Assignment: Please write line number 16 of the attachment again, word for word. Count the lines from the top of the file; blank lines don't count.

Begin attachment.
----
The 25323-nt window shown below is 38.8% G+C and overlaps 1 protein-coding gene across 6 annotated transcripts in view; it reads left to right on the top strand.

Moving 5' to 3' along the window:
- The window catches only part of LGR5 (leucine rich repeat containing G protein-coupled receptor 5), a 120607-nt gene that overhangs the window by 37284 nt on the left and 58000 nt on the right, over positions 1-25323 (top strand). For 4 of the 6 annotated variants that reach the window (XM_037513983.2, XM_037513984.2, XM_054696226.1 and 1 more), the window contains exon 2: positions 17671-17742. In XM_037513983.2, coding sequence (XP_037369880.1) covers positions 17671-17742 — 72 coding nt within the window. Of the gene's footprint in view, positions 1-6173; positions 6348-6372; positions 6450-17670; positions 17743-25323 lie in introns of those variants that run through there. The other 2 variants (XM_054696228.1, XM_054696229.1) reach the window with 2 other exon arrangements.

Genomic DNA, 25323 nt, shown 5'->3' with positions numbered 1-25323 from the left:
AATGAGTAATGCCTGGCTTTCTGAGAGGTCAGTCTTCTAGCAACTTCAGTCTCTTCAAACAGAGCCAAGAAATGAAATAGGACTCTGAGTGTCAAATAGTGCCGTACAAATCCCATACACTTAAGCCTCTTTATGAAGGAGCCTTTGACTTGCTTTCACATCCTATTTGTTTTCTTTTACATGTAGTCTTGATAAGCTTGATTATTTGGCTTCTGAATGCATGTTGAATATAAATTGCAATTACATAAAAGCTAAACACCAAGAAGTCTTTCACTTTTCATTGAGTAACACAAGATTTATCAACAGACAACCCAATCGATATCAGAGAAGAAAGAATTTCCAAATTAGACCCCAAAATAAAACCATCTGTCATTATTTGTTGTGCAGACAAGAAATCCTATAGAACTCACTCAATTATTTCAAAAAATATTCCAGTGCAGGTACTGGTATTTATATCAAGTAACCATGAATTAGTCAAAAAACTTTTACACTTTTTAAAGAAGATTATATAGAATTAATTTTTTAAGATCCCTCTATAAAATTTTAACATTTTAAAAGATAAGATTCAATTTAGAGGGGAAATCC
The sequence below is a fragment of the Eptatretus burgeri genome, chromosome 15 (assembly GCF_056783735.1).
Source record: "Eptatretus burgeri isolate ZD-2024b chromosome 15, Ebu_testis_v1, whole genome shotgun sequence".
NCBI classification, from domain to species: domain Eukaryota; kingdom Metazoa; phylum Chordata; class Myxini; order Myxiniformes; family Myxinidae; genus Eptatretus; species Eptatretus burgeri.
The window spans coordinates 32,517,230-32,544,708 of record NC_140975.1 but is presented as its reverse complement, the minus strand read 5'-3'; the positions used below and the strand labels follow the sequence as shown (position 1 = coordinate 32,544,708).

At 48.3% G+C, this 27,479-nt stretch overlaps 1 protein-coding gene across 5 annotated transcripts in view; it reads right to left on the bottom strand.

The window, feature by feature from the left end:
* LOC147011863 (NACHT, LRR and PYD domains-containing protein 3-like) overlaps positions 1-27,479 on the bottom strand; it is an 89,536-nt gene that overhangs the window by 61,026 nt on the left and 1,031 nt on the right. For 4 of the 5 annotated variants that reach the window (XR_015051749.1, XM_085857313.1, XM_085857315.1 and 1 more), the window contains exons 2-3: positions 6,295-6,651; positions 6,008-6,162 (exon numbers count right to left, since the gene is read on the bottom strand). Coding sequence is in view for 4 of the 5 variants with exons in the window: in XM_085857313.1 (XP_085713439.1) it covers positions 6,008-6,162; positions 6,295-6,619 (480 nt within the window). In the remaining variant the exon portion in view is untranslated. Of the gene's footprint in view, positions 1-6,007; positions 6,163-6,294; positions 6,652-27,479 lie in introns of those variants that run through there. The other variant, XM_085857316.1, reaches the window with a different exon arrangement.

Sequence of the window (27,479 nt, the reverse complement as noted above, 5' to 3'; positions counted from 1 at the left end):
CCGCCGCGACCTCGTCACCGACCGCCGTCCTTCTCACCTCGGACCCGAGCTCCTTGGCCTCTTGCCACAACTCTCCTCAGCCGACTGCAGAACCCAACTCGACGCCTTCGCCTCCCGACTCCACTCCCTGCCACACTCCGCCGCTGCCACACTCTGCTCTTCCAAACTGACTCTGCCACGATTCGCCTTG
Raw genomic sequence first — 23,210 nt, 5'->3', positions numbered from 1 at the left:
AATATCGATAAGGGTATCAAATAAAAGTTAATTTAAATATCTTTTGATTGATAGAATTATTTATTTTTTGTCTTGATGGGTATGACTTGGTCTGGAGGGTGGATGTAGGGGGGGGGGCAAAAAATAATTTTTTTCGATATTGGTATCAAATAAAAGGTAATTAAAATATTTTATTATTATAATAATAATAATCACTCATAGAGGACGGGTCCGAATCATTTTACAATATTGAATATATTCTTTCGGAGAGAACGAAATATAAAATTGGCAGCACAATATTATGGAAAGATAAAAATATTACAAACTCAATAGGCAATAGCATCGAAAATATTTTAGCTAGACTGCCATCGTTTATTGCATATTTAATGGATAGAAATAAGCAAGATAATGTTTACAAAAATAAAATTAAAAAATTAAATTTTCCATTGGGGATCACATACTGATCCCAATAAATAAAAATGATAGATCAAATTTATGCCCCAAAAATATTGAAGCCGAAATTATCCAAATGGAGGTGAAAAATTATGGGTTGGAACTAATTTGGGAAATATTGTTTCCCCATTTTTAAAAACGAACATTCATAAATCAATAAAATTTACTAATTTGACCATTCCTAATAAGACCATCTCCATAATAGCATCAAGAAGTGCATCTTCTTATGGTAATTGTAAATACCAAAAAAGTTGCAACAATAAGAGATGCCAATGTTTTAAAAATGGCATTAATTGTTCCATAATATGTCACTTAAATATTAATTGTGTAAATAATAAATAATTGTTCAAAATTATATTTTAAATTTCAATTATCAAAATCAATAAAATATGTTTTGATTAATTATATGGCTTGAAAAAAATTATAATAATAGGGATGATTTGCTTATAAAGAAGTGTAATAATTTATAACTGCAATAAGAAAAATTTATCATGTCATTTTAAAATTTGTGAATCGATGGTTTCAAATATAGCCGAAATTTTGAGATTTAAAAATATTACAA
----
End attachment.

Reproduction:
AATATCGATAAGGGTATCAAATAAAAGTTAATTTAAATATCTTTTGATTGATAGAATTATTTATTTTTTGTCTTGATGGGTATGACTTGGTCTGGAGGGTGGATGTAGGGGGGGGGGCAAAAAATAATTTTTTTCGATATTGGTATCAAATAAAAGGTAATTAAAATATTTTATTATTATAATAATAATAATCACTCATAGAGGACGGGTCCGAATCATTTTACAATATTGAATATATTCTTTCGGAGAGAACGAAATATAAAATTGGCAGCACAATATTATGGAAAGATAAAAATATTACAAACTCAATAGGCAATAGCATCGAAAATATTTTAGCTAGACTGCCATCGTTTATTGCATATTTAATGGATAGAAATAAGCAAGATAATGTTTACAAAAATAAAATTAAAAAATTAAATTTTCCATTGGGGATCACATACTGATCCCAATAAATAAAAATGATAGATCAAATTTATGCCCCAAAAATATTGAAGCCGAAATTATCCAAATGGAGGTGAAAAATTATGGGTTGGAACTAATTTGGGAAATATTGTTTCCCCATTTTTAAAAACGAACATTCATAAATCAATAAAATTTACTAATTTGACCATTCCTAATAAGACCATCTCCATAATAGCATCAAGAAGTGCATCTTCTTATGGTAATTGTAAATACCAAAAAAGTTGCAACAATAAGAGATGCCAATGTTTTAAAAATGGCATTAATTGTTCCATAATATGTCACTTAAATATTAATTGTGTAAATAATAAATAATTGTTCAAAATTATATTTTAAATTTCAATTATCAAAATCAATAAAATATGTTTTGATTAATTATATGGCTTGAAAAAAATTATAATAATAGGGATGATTTGCTTATAAAGAAGTGTAATAATTTATAACTGCAATAAGAAAAATTTATCATGTCATTTTAAAATTTGTGAATCGATGGTTTCAAATATAGCCGAAATTTTGAGATTTAAAAATATTACAA